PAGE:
I squinted at the Himalayas after climbing hundreds of steps. We took the cable car down.

Himalayas

I rode a horse along the mountainside, fearing for the blisters I’d have from the stirrups, and fearing for my place in the saddle, as we galloped down the steep, stony path.  Sultan was white and followed my directions, but he listened more to our rushed guides.

I met students – held their hands and sang with them and told them about OHIO.

I watched older students mock their teachers in a skit. So composed were they usually, I finally saw them free and pressing boundaries.

I listened to the fears of young women facing long train rides and life in villages. They held my hand on their bunks.

I recorded the names of my soon-to-be-teacher-friends and attended their farewells three mornings in a row.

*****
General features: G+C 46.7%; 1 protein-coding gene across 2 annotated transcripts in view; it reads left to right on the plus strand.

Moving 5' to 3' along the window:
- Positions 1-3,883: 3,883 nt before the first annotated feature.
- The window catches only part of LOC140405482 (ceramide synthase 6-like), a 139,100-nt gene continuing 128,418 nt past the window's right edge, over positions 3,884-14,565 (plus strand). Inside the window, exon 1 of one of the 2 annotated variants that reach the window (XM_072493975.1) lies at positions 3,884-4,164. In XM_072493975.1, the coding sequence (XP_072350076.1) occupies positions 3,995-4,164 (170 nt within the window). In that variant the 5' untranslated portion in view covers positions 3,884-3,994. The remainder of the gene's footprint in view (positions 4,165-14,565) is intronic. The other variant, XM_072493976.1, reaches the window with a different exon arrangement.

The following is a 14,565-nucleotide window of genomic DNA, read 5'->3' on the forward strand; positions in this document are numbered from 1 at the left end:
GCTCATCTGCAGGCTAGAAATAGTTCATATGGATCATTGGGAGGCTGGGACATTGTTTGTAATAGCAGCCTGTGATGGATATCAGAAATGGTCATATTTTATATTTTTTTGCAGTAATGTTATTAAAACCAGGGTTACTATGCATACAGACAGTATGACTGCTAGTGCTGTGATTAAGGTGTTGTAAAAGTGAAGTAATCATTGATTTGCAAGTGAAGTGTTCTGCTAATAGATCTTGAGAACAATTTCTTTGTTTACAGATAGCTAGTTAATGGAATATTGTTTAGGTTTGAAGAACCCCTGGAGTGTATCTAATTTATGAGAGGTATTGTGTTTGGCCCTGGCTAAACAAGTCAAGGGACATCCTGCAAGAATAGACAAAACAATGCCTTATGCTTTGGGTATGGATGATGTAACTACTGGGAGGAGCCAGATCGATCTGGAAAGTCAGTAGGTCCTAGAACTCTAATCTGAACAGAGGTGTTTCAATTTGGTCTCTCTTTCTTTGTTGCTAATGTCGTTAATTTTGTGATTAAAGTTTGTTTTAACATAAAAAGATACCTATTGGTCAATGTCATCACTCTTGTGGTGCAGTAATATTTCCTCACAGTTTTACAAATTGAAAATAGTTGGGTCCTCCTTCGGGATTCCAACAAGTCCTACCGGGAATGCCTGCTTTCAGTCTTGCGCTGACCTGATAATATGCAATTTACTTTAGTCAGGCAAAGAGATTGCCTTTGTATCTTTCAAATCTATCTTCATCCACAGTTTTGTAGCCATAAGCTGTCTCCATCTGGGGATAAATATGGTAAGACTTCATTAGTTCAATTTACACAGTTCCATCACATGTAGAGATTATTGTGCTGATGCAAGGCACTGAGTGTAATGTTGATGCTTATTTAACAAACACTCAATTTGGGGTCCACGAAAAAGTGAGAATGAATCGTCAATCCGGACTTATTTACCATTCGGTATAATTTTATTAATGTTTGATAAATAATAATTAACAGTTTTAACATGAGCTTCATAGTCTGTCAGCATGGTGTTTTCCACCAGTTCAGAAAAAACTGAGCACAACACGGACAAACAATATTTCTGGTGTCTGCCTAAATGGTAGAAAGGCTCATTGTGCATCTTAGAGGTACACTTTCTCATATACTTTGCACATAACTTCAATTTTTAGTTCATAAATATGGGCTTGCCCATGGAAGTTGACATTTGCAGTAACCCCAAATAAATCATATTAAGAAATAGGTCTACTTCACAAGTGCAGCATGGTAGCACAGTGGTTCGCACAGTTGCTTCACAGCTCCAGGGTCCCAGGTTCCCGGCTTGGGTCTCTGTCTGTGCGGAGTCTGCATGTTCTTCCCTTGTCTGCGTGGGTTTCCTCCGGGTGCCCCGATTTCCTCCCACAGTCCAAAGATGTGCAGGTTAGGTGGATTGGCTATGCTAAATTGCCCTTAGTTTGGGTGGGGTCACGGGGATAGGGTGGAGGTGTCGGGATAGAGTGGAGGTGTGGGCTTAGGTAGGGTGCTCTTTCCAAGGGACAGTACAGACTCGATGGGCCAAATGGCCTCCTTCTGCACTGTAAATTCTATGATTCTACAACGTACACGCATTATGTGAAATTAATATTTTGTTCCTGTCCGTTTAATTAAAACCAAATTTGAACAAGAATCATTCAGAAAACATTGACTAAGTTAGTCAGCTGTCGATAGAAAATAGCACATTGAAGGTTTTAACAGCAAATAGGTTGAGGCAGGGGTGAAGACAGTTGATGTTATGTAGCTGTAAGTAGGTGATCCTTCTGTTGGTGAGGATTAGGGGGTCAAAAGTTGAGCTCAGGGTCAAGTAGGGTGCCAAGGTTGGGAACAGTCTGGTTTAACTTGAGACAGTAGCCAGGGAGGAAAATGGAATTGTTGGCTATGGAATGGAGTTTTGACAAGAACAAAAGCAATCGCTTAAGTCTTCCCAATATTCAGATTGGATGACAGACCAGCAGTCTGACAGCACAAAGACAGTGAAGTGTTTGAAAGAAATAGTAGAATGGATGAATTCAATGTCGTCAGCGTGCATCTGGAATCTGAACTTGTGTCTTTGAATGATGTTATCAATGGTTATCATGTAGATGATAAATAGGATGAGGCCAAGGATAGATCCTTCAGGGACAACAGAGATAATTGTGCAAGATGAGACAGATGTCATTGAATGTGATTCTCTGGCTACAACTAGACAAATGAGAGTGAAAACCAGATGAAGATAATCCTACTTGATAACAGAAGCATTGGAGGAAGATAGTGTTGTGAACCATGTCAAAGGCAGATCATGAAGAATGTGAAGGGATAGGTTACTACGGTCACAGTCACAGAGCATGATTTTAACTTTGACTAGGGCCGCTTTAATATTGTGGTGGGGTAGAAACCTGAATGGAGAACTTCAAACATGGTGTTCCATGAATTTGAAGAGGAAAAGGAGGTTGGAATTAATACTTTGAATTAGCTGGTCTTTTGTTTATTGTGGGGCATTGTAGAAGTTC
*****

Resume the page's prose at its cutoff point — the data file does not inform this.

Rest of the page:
I ate lunch with beautiful ladies, young and old, every day under the pavilion. When it got hot, we moved to the almost-air-conditioned dining hall. They always shared their homemade food, and it was always the best. They always joked, and we always laughed, grinning and holding each other’s stares.

My friend some days in the spring brought to work jasmine for my hair, and I saved all of the flowers in a tin.

I fainted on the street in the busiest and most dangerous part of the city, but I wasn’t afraid. These friends I’d known a few months – I trusted them.

CLE + Joy: Natural Color